warning alert would be useful, today, doesn't mean that a use will never
be found for it.


Martin Rex wrote:
> Nikos Mavrogiannopoulos wrote:
>> Michael D'Errico wrote:
>>> I agree with Yngve that a server should send either an empty SNI
>>> extension OR an unrecognized_name alert but not both.  However, I
>>> disagree that the server SHOULD NOT send a warning alert since that
>>> hides information from the client.
>> [...]
>>>     1 - server understood the SNI and used it to select an appropriate
>>>         certificate chain and other parameters
>>>     2 - server understood the SNI but did not recognize it as one of
>>>         its configured virtual hosts; however, the server is set up
>>>         to use a default configuration in that case
>>>     3 - server understood the SNI but did not recognize it as one of
>>>         its configured virtual hosts; there is no default configuration
>>>         available so the handshake can not continue
>>>     4 - server does not understand the SNI extension
>>> The way my server reacts to each of these cases is:
>>>     1 - add an empty SNI extension to ServerHello
>>>     2 - send a warning unrecognized_name alert
>>>     3 - send a fatal unrecognized_name alert
>>>     4 - send nothing
>>> Yngve would prefer that nothing is sent in case 2, but then a client
>>> can not distinguish it from case 4.
>> I believe that his point was, what can the client do anyway? In both
>> cases the client just follows the handshake and will be prompted if the
>> "default" certificate doesn't match the connected host. Would the client
>> need to be warned that he is being connected using the "default"
>> certificate rather than any specific?
> I think the issue is much more about API semantics.
> Most APIs are pretty binary, either they succeed, or they fail with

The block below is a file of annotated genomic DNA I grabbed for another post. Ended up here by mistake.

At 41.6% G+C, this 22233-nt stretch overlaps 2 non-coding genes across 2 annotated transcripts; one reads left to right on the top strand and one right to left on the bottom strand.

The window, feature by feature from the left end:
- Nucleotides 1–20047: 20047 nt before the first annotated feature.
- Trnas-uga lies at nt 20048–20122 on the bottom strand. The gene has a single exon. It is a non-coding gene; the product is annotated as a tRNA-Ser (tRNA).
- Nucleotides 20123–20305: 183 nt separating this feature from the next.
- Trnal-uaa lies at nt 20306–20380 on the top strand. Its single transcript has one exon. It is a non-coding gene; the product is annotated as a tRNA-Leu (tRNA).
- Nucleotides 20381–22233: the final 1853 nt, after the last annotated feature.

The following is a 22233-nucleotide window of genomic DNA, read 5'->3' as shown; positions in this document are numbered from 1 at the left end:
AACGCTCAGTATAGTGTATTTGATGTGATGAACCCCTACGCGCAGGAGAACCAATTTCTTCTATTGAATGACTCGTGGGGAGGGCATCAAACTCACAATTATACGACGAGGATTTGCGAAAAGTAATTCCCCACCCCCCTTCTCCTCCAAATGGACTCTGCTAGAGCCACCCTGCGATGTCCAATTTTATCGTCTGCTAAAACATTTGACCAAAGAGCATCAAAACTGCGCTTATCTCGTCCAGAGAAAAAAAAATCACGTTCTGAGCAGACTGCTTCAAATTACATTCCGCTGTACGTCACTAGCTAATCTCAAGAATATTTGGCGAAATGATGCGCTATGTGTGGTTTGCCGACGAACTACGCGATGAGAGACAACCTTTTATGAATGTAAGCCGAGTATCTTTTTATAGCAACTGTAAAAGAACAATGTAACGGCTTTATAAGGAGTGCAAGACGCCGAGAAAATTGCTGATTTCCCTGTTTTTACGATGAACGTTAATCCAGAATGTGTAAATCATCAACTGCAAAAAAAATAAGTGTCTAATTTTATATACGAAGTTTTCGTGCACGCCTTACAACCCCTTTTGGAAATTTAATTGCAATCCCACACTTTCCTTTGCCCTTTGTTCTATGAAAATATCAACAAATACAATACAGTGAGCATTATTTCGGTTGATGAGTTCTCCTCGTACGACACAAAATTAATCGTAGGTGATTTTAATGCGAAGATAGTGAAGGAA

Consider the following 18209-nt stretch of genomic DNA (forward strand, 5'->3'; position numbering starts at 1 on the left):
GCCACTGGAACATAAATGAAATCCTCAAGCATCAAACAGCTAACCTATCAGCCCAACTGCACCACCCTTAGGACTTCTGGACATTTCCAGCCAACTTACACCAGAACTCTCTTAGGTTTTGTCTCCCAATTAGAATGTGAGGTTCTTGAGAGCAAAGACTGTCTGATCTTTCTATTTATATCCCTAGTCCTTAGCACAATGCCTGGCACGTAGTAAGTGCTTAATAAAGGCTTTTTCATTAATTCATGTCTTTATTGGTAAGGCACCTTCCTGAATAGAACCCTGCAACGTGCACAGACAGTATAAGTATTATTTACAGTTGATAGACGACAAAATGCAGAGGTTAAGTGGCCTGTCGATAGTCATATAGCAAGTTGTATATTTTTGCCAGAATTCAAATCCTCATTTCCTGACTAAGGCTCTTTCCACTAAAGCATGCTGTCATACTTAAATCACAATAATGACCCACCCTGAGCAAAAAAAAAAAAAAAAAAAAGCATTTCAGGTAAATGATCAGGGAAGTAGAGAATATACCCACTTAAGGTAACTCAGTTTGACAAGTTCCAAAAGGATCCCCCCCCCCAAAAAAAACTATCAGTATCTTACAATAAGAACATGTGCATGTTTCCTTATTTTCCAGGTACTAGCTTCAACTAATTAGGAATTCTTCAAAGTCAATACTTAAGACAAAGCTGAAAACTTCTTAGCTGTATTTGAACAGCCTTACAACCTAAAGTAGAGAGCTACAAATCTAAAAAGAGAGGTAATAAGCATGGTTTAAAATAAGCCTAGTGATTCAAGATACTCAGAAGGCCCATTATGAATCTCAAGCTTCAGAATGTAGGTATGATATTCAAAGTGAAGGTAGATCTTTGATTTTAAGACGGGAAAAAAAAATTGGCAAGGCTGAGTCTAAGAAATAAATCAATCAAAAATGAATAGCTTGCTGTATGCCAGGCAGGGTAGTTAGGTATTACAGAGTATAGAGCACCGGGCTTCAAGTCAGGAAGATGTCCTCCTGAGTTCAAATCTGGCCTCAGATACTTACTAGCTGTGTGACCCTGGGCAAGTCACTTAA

> a (numeric) error code.  The case "succeeds with a warning code"
> is fairly unusual for APIs, and very unusual to application programmers.
> Defining non-fatal error codes might be possible, but you don't know
> what exactly apps will do: will they simply ignore error codes that
> are classified non-fatal or will they abort on all error codes that
> they do not recognize.
> And as soon as you have several software/abstraction layers in your
> software architecture, the picture becomes more and more fuzzy,
> because you don't know whether intermediate layers are prepared
> to deal with non-fatal error codes and in particular non-fatal
> error codes that were defined after the intermediate layers
> were shippped.
> A warning-level "unrecognized_name" alert is useful for the receiver
> only when it is made available to the application on top of TLS in
> a clearly defined and consistent fashion.  If we want to allow
> warning-level "unrecognized_name" alerts, then we must define
> the API semantics for the receiving TLS implementation that
> its calling app is going to experience.  Otherwise, we should get
> rid of it (and use the fatal-level alert for the situation where
> the server is condigured to abort the handshake).
> -Martin